Yes. That's the really scary part: rather than actually research colleges a significant number of potential students and parents go through the list starting at the top. Others will basically apply to as many schools as they possibly can (which is getting easier to do) and go with the top-ranked school that accepts them.

  • SHOCKED (Score:3, Funny)

    by sexconker ( 1179573 ) on Thursday June 04, 2009 @06:26PM (#28215905)

    I am SHOCKED that anything unethical would go on in academia, especially with regards to admissions and maintaining image.

    Surely this is all bullshit and academia is focused on teaching students, not patting themselves on the back and striving for U-peen and the subsequent moneys.

  • by dank zappingly ( 975064 ) on Thursday June 04, 2009 @06:28PM (#28215925)
    This year USNews decided to count night programs where many law schools hid their most unqualified(by USNews standards) students. Most bit the bullet and took the hit in their rankings. Brooklyn Law pretended their night program didn't exist,which is why it isn't listed in the part-time section.

    If there is a way to monkey with the rankings, schools will do it. USNews rankings are taken seriously enough where they should really improve their methodology so that it is at least more difficult to cheat.

    • by timothy ( 36799 ) Works for Slashdot on Thursday June 04, 2009 @07:13PM (#28216379) Journal

      Though I haven't looked at any such numbers since before I went, I've heard from friends that Temple Law dropped in the ratings this year. There were other factors, too (long-time Dean retired, respected writing teacher lured away), but I suspect this is a big one. Temple has a big night program, though (whatever the opinion of the US News people) I would say they tend to the most notably ambitious and seemingly no dumber than we day students :) Most of them, after all, are working full time jobs at the same time, often in pretty challenging fields. I was a TA for some night students in my final year, and I was constantly amazed at the drive -- some of them are full-time parents *and* engineers *and* (by the way) law students. I was far too lazy for that :)


    • by elashish14 ( 1302231 ) <{profcalc4} {at} {gmail.com}> on Thursday June 04, 2009 @07:13PM (#28216385)

      Another trick that universities use to inflate their rankings is to give free applications to students that will never get in. Artificially increase the number of applications, then easily reject all of them to lower your admission rate.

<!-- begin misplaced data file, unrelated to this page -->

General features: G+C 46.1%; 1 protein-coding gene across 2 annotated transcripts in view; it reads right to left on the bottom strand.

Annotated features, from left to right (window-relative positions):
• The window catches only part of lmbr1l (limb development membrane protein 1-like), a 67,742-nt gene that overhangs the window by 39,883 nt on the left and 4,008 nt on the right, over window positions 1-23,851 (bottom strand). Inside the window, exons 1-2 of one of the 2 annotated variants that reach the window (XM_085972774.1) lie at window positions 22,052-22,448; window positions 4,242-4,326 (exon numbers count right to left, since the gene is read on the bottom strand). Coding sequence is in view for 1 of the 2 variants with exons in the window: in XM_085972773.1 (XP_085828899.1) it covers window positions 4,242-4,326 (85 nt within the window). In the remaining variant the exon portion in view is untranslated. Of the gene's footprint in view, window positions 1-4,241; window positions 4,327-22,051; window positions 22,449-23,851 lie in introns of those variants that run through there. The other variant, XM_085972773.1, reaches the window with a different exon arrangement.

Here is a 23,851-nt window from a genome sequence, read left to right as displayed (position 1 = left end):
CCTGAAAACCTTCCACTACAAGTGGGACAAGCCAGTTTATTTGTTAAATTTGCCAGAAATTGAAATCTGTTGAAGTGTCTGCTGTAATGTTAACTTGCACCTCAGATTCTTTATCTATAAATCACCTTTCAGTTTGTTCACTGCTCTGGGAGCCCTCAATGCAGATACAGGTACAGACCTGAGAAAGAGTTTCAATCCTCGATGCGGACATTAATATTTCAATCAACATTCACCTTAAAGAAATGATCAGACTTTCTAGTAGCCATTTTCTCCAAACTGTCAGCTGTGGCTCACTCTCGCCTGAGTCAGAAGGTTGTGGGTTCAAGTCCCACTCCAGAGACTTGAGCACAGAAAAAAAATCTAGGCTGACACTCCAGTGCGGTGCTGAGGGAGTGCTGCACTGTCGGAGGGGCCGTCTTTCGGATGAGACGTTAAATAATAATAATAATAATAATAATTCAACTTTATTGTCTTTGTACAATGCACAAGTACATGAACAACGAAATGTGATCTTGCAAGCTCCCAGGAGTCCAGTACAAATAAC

• by Niris ( 1443675 ) on Thursday June 04, 2009 @06:29PM (#28215935)
    Simply comes back down to schools are a business, even the ones that get funding from their State. Higher rankings means more attending students, and the ability to raise their prices and get more money. Plus there's the application processing fees, registration fees, and all the other fun BS. Who wouldn't expect them to bullshit their information to get more people to apply?
    • by dank zappingly ( 975064 ) on Thursday June 04, 2009 @06:50PM (#28216161)
      Exactly. I did a case study on this when I was in college. Basically NYU is really savvy and throws all their money at things that are cheap and produce high-earning grads(Law, business, economics) while ignoring or underfunding more expensive fields that don't produce high-earners(relative to cost). It makes sense for a school that doesn't have a huge endowment like the big ivies, but at the same time, it creates an incentive for schools to ignore fields that don't produce high-earners(philosophy, history, english) or are very costly to maintain(physics, biology, nanotech, etc.)
      • by Anonymous Coward on Thursday June 04, 2009 @08:16PM (#28216991)
        There probably is an incentive to graduate high-earners, but schools going the other way can find bragging rights in number of alumni with doctorates or Nobel Laureates or Macarthur Fellows or things like that. It's not nearly as directly linked to increased alumni giving, but it does add to demand for the school and my alma mater has done fine using that technique among others.
      • Re: (Score:2, Flamebait)

        by nomadic ( 141991 )
        Well it's not like the high earners automatically benefit NYU. A lot of those high earners rack up a huge amount of loans. And I think a lot of schools use law and business schools to subsidize other departments, which I think is shady as hell.

        Of course, where NYU DOES gets its money from attracting a tremendous number of wealthy, white, suburban kids who want to live the "New York lifestyle." The kinds of kids who get plenty of money from their parents for living expenses but still dress like street p
        • Re: (Score:3, Interesting)

          by moosesocks ( 264553 )

          However NYU does do very well with fundraising. It also doesn't hurt that their undergraduate tuition is obscenely expensive (more than double what I pay).

          My college, on the other hand, graduates huge numbers of peace corps volunteers, teachers, and professors, and is (barely) funded by the state.

          Naturally, we take a big hit on US News' endowment rankings, which allegedly hold an enormous weight on the overall ranking. However, although a few of our buildings could use a fresh coat of paint, we seem to do

    • Higher rankings means more attending students

      Not really. Higher rankings just means that the students they have tend to be better, which in turn feeds into higher rankings, etc.

      Almost every college in the country is operating at full (or even over full) attendance capacity.

      But, you're right that it's about money.